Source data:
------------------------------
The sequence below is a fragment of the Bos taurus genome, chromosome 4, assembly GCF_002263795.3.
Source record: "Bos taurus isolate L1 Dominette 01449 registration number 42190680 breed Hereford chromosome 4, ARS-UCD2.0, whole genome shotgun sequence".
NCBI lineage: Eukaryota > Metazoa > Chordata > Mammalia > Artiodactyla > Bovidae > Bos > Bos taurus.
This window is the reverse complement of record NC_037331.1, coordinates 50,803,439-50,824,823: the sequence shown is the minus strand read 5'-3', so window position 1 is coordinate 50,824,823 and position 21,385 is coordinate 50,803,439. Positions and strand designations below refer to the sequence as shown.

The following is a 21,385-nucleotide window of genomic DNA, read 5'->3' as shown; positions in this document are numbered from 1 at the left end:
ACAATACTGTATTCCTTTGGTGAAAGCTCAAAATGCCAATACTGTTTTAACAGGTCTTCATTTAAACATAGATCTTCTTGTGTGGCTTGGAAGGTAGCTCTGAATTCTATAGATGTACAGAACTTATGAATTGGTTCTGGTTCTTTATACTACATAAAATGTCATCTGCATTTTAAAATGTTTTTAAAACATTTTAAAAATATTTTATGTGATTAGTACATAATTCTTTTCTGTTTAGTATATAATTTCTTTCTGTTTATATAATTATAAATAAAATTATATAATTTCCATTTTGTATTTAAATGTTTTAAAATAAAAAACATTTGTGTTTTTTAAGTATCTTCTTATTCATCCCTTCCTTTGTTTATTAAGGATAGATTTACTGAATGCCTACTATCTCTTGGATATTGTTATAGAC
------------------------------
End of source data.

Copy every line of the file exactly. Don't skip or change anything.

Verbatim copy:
The sequence below is a fragment of the Bos taurus genome, chromosome 4, assembly GCF_002263795.3.
Source record: "Bos taurus isolate L1 Dominette 01449 registration number 42190680 breed Hereford chromosome 4, ARS-UCD2.0, whole genome shotgun sequence".
NCBI lineage: Eukaryota > Metazoa > Chordata > Mammalia > Artiodactyla > Bovidae > Bos > Bos taurus.
This window is the reverse complement of record NC_037331.1, coordinates 50,803,439-50,824,823: the sequence shown is the minus strand read 5'-3', so window position 1 is coordinate 50,824,823 and position 21,385 is coordinate 50,803,439. Positions and strand designations below refer to the sequence as shown.

The following is a 21,385-nucleotide window of genomic DNA, read 5'->3' as shown; positions in this document are numbered from 1 at the left end:
ACAATACTGTATTCCTTTGGTGAAAGCTCAAAATGCCAATACTGTTTTAACAGGTCTTCATTTAAACATAGATCTTCTTGTGTGGCTTGGAAGGTAGCTCTGAATTCTATAGATGTACAGAACTTATGAATTGGTTCTGGTTCTTTATACTACATAAAATGTCATCTGCATTTTAAAATGTTTTTAAAACATTTTAAAAATATTTTATGTGATTAGTACATAATTCTTTTCTGTTTAGTATATAATTTCTTTCTGTTTATATAATTATAAATAAAATTATATAATTTCCATTTTGTATTTAAATGTTTTAAAATAAAAAACATTTGTGTTTTTTAAGTATCTTCTTATTCATCCCTTCCTTTGTTTATTAAGGATAGATTTACTGAATGCCTACTATCTCTTGGATATTGTTATAGAC